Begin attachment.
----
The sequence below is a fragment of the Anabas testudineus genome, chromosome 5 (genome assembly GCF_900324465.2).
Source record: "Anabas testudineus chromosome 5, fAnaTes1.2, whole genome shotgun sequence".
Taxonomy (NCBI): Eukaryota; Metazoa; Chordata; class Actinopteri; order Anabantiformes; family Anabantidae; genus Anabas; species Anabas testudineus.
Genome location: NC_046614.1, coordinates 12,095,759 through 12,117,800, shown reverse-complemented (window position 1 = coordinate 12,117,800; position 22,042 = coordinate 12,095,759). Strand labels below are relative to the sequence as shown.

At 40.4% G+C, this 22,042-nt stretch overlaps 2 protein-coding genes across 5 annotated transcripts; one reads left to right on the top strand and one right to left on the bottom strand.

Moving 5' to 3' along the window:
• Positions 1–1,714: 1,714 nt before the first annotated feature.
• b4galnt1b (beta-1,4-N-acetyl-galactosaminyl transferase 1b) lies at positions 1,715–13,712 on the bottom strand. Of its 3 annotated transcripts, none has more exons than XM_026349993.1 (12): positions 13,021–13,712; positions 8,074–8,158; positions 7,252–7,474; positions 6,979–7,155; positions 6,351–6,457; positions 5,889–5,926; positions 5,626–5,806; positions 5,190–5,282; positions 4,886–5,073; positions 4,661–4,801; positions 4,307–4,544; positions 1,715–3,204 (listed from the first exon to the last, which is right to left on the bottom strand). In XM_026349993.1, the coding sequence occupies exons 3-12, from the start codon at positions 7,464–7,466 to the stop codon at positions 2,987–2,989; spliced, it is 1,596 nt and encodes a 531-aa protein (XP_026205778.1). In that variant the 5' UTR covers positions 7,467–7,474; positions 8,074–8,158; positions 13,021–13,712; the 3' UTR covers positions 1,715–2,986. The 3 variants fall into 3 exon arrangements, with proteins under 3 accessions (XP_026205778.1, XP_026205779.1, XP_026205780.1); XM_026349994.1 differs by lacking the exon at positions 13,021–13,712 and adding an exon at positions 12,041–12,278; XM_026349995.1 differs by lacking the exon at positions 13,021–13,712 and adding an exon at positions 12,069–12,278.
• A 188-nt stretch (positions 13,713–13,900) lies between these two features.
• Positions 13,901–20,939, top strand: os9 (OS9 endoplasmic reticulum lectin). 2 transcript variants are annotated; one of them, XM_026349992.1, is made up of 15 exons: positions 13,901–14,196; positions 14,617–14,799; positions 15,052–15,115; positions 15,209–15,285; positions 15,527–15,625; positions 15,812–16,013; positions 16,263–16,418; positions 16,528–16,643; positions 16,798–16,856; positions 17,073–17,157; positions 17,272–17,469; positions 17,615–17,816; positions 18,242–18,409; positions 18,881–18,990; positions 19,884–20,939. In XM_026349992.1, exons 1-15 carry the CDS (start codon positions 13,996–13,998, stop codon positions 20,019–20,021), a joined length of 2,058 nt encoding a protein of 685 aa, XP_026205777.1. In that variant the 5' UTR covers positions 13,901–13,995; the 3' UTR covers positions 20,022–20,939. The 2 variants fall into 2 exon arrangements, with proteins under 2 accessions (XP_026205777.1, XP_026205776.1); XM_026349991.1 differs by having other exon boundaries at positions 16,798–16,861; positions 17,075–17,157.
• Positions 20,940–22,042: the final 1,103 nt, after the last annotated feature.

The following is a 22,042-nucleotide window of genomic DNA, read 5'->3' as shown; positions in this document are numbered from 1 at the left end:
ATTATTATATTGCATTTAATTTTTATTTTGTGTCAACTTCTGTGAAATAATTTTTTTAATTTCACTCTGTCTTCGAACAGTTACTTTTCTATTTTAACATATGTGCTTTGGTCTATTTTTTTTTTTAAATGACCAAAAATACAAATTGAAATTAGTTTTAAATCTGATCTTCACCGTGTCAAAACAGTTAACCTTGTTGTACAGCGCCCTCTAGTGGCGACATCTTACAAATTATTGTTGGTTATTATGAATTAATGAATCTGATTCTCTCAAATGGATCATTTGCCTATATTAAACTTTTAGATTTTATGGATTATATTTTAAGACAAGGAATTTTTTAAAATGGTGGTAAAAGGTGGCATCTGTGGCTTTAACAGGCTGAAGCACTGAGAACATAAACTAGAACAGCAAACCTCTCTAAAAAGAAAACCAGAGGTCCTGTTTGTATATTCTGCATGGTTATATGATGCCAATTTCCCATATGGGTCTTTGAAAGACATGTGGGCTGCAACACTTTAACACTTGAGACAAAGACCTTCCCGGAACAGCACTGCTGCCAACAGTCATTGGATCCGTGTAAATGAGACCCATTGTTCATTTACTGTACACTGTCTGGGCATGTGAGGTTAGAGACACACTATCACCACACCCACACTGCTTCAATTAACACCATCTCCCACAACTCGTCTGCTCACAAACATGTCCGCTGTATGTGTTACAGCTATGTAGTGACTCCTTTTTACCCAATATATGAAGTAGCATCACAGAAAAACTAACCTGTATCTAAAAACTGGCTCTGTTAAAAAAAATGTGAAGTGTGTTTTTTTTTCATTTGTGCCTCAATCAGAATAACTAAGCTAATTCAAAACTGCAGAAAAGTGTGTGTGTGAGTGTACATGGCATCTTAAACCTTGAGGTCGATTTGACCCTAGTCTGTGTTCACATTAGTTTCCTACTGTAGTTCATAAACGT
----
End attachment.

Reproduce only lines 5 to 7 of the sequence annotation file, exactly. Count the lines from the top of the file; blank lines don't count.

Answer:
At 40.4% G+C, this 22,042-nt stretch overlaps 2 protein-coding genes across 5 annotated transcripts; one reads left to right on the top strand and one right to left on the bottom strand.

Moving 5' to 3' along the window:
• Positions 1–1,714: 1,714 nt before the first annotated feature.